Posts Tagged ‘ironman’

Ironman World Championship 2018

Sunday, October 21st, 2018 | Distractions, Sport

A full distance triathlon consists of a 3.8km swim, 180km bike and marathon run to finish the race. Ironman is the most famous of the full distance brands, and every year people compete in Ironman races around the world to earn a qualifying spot at the original race in Kona, Hawaii.

I watched it for the first time last year. Patrick Lange took his first victory and set a new course record of 8:01:40 after Cameron Wurf set a new record on the bike course. Meanwhile, in the women’s race, Brit Lucy Charles led for the swim and most of the bike until Daniela Ryf came storming through to take the lead and run her way to a third victory in a row.

This year they were celebrating the 40th anniversary of Ironman and they did so in style: the weather was absolutely perfect. Or, at least, as perfect as you can get on a lava field on a tropical island.

Josh Amburger led out a fairly easy swim for the elite men, coming home in 47:39. You might think that was the fastest swim of the day. But no. Age group athlete Jan Sibbersen smashed the age-group record with a swim of 46:29 while Lucy Charles went on a solo charge and broke the elite women’s record with a time of 48:14.

Things didn’t slow down on the bike. Cameron Wurf, who set a new course record last year with 4:12:54, brought it home in 4:09:06, breaking his own record by nearly four minutes.

Lucy Charles ploughed on on the bike. However, Danielle Ryf was simply unstoppable. After an awful swim due to being stung by a jellyfish and almost pulling out of the race, she finished the bike course in 4:26:07, smashing the women’s record, taking nearly 30 minutes off her time from last year (4:53:10).

Once onto the run, defending champion Patrick Lange finished the marathon in 2:39:58, becoming the first person ever to go sub-eight hours in Kona with a total time of 7:52:39, beating his own course record from last year by nine minutes. Second place Bart Aernouts also finished under eight hours while Britain’s David Mcnamee took the third podium stop for the second year in a row. Other notable finishers included Joe Skipper in 7th (Ironman UK winner) and Tim Don making his return to Kona.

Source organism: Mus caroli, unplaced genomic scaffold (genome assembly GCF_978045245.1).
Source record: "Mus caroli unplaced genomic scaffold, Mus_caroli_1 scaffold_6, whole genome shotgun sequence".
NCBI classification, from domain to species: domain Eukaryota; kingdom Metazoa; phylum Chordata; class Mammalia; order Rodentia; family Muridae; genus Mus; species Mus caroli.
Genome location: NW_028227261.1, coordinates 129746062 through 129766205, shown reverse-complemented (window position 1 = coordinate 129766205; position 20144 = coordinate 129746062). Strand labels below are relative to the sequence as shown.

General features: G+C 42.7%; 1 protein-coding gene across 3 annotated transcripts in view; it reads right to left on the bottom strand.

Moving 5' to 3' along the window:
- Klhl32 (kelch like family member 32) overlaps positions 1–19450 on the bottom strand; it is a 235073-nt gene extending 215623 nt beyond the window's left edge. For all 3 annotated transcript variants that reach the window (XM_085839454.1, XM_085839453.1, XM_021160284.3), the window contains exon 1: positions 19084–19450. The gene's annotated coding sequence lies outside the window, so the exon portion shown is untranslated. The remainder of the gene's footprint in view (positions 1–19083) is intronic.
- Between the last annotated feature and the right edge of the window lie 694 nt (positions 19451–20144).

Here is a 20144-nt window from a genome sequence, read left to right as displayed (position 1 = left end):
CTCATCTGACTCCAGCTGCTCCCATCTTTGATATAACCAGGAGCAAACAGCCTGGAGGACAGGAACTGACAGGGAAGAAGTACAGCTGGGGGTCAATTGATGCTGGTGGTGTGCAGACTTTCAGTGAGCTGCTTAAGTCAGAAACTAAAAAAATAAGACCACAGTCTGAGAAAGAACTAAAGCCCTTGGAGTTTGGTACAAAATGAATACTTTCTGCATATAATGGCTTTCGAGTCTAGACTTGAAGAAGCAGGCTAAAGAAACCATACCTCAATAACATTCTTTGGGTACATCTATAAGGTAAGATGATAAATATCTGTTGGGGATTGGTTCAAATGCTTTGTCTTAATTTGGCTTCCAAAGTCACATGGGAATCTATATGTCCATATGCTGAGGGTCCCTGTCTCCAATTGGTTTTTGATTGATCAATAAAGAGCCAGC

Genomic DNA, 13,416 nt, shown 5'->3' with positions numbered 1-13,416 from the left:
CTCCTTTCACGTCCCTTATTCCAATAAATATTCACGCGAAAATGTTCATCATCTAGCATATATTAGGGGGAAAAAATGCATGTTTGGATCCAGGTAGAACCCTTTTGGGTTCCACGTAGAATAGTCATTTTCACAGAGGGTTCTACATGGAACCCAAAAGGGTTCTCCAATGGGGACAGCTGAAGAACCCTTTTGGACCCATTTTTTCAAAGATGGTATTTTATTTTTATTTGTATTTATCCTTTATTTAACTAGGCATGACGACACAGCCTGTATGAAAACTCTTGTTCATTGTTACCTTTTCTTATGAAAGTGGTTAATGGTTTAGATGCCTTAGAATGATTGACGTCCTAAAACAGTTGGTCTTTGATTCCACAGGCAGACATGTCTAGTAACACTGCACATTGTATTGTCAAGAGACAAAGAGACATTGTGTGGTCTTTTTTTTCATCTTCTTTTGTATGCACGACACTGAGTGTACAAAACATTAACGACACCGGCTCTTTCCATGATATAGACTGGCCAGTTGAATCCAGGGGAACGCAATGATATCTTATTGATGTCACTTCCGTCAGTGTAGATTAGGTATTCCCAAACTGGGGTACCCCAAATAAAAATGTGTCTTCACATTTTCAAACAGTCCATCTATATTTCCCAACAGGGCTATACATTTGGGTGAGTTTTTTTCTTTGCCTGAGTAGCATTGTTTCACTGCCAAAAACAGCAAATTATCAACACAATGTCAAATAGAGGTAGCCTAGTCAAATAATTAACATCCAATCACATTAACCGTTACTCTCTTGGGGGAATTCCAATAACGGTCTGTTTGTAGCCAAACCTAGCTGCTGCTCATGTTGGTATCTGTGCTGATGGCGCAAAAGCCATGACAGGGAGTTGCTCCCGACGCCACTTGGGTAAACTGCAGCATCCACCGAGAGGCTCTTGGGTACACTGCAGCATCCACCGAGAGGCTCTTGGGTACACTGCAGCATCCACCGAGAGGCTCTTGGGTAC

On the women’s side, Daniella Ryf smashed the course record with a time of 8:26:18, giving her her fourth world championship in a row. Lucy Charles made it two for two on the second spot of the podium with Germany’s Anne Haug in third after running the fastest marathon time in the elite women (2:55:20). Four female athletes went under three hours in the marathon and ten went under nine hours.

And to finish it all, Patrick Lange celebrated by proposing to his girlfriend on the finish line. She accepted. He said something about “if I set a course record”, so lucky for her that it was a fast day, I guess!

Triathlon: Winning at 70.3

Saturday, March 24th, 2018 | Books

Triathlon: Winning at 70.3: How to Dominate the Middle Distance is a book by Dan Golding.

Golding is the same guy that wrote Triathlon For Beginners, which I wrote about in December. I think that Winning at 70.3 is probably even better.

Although it is focused on middle distance triathlon (also known as 70.3 or half-ironman), I think this is worthwhile reading for anyone doing Olympic distance because it will put you in good habits. Sure, you can get away with less core strength training at Olympic. But do you want to get away with it, or do you want to stay injury free and put in place patterns that would allow you to move up if you ever wanted to? I would suggest the latter.

It’s not a beginners book, so if you’re not familiar with the basics of triathlon or the terminology, you might struggle. It’s not inaccessible, but it doesn’t break things down to anywhere near the same level as Golding’s other book.

For me, one of the most useful parts of the book was the specific exercises and tests to do. For example, how to measure your sweat rate so you know how much water to drink during a race. Others bit were a bit confusing. Golding talks about heart rate zones, for example, saying they are the “common” ones. But they don’t seem to map onto Garmin’s, or the 7 zones a lot of cyclists talk about, so it’s not clear how to incorporate them into training.

It’s also full of helpful tips, such as saving time by strategically weeing towards the end of your swim and thus avoiding the chance that you’ll have to go again.

All in all, an excellent guide to triathlon.